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Outside the Box: Ripping away enhanced unemployment benefits will disproportionately harm working-class moms

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All but a handful of Republican-led states have announced their intent to withdraw from the federal government’s supplemental unemployment benefits program. Doing so will reduce benefits for jobless residents in these states by $300 per week. 

Republicans have blamed the more generous benefits for labor shortages and sluggish recovery in employment in April. They claim that a drawdown is urgently necessary to motivate beneficiaries to rejoin the workforce. This course of action is misguided and will disproportionately harm a group that has already borne an outsize share of the pandemic’s economic burden: working-class mothers.

3.6 million Americans will lose extra unemployment benefits—here are the states where it’s happening

Women have suffered greater job and income losses than men during the COVID-19 crisis, a historic first in the U.S. This ‘shecession’ has not been evenly distributed. Comparative analysis of 2019 and 2020 data from the Current Population Survey reveals that working-class women (those without a college degree) faced steeper declines in employment, with the largest reduction occurring among working-class mothers. Working-class mothers also experienced the largest labor-force exodus; the share who were not in the labor force increased by 2.8 percentage points, representing the exit of over 200,000 working-age women between 2019 and 2020.

Cuts to unemployment benefits are partially predicated on the notion that the pandemic is over and it’s time to return to a “normal” economy. Data from the April 2021 monthly Current Population Survey suggests that this transition is already under way, but only for some.

Ending enhanced unemployment benefits alone won’t get people back to work, SF Fed research suggests

While employment has rebounded somewhat for women with bachelor’s degrees, it continues to lag behind 2019 levels for working-class women, particularly for working-class mothers. However, it is unlikely that these women are eschewing gainful employment because they enjoy relying on government largess. Instead, we must confront the fact that the pandemic is not over in several key ways that are especially harmful for working-class mothers.

First, the pandemic has devastated the nation’s already fragile child-care system. Parents have seen their caregiving responsibilities increase amid school and day-care closures, and mothers shouldered more of this responsibility than fathers. Data from the Household Pulse Survey indicates that working-class people are less likely to hold jobs that are compatible with remote work. Combined with remote schooling, the lack of affordable child-care is especially burdensome for working-class parents whose jobs require them to physically leave their homes.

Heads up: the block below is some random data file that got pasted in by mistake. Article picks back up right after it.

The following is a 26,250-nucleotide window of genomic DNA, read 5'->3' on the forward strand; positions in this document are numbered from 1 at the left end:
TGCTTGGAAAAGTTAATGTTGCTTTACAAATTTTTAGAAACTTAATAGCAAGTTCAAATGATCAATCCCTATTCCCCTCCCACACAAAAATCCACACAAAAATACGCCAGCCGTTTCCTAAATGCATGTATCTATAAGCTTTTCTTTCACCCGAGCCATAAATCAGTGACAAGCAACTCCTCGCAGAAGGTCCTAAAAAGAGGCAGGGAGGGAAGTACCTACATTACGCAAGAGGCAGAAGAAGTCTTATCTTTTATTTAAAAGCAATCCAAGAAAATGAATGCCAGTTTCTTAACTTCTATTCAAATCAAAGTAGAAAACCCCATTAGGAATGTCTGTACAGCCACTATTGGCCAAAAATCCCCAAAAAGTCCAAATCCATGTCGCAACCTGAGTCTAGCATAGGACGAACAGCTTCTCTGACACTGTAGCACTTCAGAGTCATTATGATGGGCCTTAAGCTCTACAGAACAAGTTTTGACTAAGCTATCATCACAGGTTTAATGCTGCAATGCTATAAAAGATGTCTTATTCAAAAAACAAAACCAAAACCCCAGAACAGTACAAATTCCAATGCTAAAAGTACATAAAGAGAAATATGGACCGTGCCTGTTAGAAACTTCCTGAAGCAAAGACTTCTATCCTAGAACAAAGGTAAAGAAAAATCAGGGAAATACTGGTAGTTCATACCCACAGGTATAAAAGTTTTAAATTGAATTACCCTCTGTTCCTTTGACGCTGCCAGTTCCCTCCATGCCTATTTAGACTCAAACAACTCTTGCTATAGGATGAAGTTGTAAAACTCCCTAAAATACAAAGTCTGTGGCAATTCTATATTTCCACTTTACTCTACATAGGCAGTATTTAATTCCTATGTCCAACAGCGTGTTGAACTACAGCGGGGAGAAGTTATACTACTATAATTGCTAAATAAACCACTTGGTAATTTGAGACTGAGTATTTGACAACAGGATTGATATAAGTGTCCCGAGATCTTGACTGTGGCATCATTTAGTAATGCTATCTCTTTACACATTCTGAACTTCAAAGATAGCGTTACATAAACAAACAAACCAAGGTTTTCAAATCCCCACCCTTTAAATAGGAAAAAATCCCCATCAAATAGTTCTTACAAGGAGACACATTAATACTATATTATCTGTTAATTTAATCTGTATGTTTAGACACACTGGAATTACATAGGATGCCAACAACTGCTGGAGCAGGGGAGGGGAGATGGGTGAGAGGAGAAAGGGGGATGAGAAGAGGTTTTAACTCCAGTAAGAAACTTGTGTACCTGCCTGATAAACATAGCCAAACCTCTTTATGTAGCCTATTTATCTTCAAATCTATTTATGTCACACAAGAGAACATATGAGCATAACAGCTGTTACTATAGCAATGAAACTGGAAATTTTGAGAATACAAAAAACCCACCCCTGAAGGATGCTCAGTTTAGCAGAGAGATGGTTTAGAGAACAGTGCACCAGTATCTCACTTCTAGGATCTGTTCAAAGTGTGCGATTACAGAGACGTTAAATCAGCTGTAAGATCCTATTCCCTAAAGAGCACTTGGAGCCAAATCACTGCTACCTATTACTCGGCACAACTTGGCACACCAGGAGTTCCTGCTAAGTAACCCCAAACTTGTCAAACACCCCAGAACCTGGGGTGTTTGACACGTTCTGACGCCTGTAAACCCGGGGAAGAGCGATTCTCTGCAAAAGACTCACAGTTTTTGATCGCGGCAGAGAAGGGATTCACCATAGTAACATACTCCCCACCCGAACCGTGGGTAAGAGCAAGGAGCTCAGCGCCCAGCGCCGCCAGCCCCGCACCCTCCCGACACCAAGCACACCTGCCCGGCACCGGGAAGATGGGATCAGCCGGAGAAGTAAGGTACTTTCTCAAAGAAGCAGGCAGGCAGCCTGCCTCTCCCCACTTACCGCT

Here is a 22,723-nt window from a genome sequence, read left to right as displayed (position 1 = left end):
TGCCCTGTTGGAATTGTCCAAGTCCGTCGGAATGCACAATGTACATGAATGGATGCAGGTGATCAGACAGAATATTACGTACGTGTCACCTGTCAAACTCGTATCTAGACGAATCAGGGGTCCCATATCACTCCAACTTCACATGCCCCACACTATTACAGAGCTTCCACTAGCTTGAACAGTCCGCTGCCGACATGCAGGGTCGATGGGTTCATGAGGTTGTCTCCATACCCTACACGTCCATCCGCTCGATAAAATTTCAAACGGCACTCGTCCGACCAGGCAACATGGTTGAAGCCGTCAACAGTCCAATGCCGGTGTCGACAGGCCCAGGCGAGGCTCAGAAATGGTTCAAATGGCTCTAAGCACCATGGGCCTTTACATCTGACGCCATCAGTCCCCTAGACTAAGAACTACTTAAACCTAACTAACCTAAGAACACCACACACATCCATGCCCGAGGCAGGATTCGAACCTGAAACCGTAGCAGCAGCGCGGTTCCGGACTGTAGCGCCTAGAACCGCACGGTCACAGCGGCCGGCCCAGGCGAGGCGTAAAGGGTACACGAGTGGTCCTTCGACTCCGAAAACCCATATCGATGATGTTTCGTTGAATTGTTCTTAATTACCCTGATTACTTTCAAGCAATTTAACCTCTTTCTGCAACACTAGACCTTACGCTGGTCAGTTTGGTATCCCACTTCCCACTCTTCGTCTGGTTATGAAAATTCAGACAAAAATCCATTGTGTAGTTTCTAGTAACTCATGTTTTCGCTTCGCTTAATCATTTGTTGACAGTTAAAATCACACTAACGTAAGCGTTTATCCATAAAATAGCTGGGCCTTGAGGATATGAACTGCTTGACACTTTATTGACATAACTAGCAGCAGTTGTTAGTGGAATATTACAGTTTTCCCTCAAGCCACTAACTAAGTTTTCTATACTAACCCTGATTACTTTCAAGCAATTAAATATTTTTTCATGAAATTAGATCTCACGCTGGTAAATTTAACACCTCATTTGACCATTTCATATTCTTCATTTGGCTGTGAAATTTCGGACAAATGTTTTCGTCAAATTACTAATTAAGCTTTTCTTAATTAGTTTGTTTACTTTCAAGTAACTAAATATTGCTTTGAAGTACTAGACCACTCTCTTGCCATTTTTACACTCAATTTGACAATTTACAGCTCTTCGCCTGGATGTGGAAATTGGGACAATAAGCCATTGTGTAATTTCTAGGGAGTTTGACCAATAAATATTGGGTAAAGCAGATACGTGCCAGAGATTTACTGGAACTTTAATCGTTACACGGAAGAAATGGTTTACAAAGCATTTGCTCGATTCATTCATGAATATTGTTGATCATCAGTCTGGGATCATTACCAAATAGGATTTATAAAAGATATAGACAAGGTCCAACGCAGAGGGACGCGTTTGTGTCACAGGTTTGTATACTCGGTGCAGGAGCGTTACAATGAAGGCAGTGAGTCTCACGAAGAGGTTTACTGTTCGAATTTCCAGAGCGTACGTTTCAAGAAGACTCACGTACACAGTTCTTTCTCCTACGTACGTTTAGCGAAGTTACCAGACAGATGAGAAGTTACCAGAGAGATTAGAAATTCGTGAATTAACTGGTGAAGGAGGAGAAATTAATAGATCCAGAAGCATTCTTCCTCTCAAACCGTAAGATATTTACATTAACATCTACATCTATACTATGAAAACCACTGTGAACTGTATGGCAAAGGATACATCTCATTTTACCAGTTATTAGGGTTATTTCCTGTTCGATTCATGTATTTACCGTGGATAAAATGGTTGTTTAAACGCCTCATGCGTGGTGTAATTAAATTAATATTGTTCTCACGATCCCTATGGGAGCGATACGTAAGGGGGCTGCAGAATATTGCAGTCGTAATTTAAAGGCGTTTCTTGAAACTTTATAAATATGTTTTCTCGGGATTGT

Second, in-person work still poses a health risk. Though case counts and deaths continue to drop as more Americans become vaccinated, most of the states refusing supplemental federal unemployment funds trail the national average in vaccination rates.

Meanwhile, vaccines for children between the ages of 12 and 15 were approved in the U.S. just a few weeks ago, meaning that some states will have eliminated supplementary unemployment benefits before most of these young people can be fully vaccinated. There is still no vaccine approved for children under the age of 12, and this age group appears to be more susceptible to variants of the virus.

Combined with the fact that many working-class jobs do not offer paid family or medical leave, it is understandable that working-class mothers would hesitate to risk their and their families’ health by returning to work. 

The notion that supplemental unemployment benefits are to blame for labor shortages is also shaky. Economists found little evidence for it when they explored the issue last summer, at which point the supplement was $600 per week instead of $300. Additionally, many of the states that intend to opt out of the supplemental benefits have already reinstated work-seeking requirements for beneficiaries, meaning that claimants must demonstrate that they are actively looking for a job in order to qualify.

Elisabeth Buchwald: Some states are cutting unemployment payments to push people back to work—are extra benefits really keeping Americans out of the labor force?

All in all, it is unlikely that the recovery is being held back by the additional $300 in unemployment benefits. Prematurely ending these benefits without addressing the barriers that continue to hinder recovery for hard-hit groups will almost certainly have a punitive effect.

If Republicans really want to hasten the return to “normal,” they should invest in care infrastructure and paid leave, enforce workplace safety standards, unequivocally encourage their constituents to get vaccinated (and make it easy for them to do so) at the earliest possible opportunity, and ensure that employers offer livable wages and benefits. Ripping away needed aid from jobless Americans will only exacerbate the pain for groups that have already suffered disproportionately throughout this crisis.

Hayley C. Brown is a research associate at the Center for Economic and Policy Research in Washington.

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